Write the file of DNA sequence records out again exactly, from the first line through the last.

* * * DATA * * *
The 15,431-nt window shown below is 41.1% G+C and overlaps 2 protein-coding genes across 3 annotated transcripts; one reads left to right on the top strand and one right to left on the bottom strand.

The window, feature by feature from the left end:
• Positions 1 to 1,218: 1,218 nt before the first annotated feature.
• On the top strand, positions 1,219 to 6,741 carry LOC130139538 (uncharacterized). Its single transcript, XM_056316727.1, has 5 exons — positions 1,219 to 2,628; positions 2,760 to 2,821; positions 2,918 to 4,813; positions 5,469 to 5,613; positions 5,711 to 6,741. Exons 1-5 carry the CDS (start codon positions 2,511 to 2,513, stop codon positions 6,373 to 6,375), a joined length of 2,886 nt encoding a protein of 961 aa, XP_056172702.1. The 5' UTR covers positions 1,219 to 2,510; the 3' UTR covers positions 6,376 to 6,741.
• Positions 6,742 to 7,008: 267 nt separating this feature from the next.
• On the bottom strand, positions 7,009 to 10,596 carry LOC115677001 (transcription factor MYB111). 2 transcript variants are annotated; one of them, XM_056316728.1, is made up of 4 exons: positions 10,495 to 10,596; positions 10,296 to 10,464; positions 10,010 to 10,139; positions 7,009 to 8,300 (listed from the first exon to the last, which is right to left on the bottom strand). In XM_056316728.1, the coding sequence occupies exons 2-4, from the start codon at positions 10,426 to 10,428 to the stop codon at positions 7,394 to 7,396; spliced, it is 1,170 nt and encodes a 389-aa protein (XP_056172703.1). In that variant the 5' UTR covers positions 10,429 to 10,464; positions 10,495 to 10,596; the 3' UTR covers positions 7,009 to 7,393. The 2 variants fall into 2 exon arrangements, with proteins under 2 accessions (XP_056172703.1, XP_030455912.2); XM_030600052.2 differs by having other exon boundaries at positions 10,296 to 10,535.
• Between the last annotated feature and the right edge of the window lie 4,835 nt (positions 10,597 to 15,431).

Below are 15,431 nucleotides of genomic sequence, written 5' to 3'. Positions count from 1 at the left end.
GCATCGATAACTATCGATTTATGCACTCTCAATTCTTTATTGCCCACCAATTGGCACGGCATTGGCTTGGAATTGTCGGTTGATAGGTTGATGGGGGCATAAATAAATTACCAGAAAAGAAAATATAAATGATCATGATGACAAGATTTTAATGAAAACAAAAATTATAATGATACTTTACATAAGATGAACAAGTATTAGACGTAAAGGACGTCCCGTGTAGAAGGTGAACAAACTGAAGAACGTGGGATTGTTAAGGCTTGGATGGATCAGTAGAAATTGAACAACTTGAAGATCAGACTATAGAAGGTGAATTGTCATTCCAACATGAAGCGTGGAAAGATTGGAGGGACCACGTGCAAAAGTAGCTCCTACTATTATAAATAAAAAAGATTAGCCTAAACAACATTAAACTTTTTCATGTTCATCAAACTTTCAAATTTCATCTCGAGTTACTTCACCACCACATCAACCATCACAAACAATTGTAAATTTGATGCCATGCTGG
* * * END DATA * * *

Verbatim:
The 15,431-nt window shown below is 41.1% G+C and overlaps 2 protein-coding genes across 3 annotated transcripts; one reads left to right on the top strand and one right to left on the bottom strand.

The window, feature by feature from the left end:
• Positions 1 to 1,218: 1,218 nt before the first annotated feature.
• On the top strand, positions 1,219 to 6,741 carry LOC130139538 (uncharacterized). Its single transcript, XM_056316727.1, has 5 exons — positions 1,219 to 2,628; positions 2,760 to 2,821; positions 2,918 to 4,813; positions 5,469 to 5,613; positions 5,711 to 6,741. Exons 1-5 carry the CDS (start codon positions 2,511 to 2,513, stop codon positions 6,373 to 6,375), a joined length of 2,886 nt encoding a protein of 961 aa, XP_056172702.1. The 5' UTR covers positions 1,219 to 2,510; the 3' UTR covers positions 6,376 to 6,741.
• Positions 6,742 to 7,008: 267 nt separating this feature from the next.
• On the bottom strand, positions 7,009 to 10,596 carry LOC115677001 (transcription factor MYB111). 2 transcript variants are annotated; one of them, XM_056316728.1, is made up of 4 exons: positions 10,495 to 10,596; positions 10,296 to 10,464; positions 10,010 to 10,139; positions 7,009 to 8,300 (listed from the first exon to the last, which is right to left on the bottom strand). In XM_056316728.1, the coding sequence occupies exons 2-4, from the start codon at positions 10,426 to 10,428 to the stop codon at positions 7,394 to 7,396; spliced, it is 1,170 nt and encodes a 389-aa protein (XP_056172703.1). In that variant the 5' UTR covers positions 10,429 to 10,464; positions 10,495 to 10,596; the 3' UTR covers positions 7,009 to 7,393. The 2 variants fall into 2 exon arrangements, with proteins under 2 accessions (XP_056172703.1, XP_030455912.2); XM_030600052.2 differs by having other exon boundaries at positions 10,296 to 10,535.
• Between the last annotated feature and the right edge of the window lie 4,835 nt (positions 10,597 to 15,431).

Below are 15,431 nucleotides of genomic sequence, written 5' to 3'. Positions count from 1 at the left end.
GCATCGATAACTATCGATTTATGCACTCTCAATTCTTTATTGCCCACCAATTGGCACGGCATTGGCTTGGAATTGTCGGTTGATAGGTTGATGGGGGCATAAATAAATTACCAGAAAAGAAAATATAAATGATCATGATGACAAGATTTTAATGAAAACAAAAATTATAATGATACTTTACATAAGATGAACAAGTATTAGACGTAAAGGACGTCCCGTGTAGAAGGTGAACAAACTGAAGAACGTGGGATTGTTAAGGCTTGGATGGATCAGTAGAAATTGAACAACTTGAAGATCAGACTATAGAAGGTGAATTGTCATTCCAACATGAAGCGTGGAAAGATTGGAGGGACCACGTGCAAAAGTAGCTCCTACTATTATAAATAAAAAAGATTAGCCTAAACAACATTAAACTTTTTCATGTTCATCAAACTTTCAAATTTCATCTCGAGTTACTTCACCACCACATCAACCATCACAAACAATTGTAAATTTGATGCCATGCTGG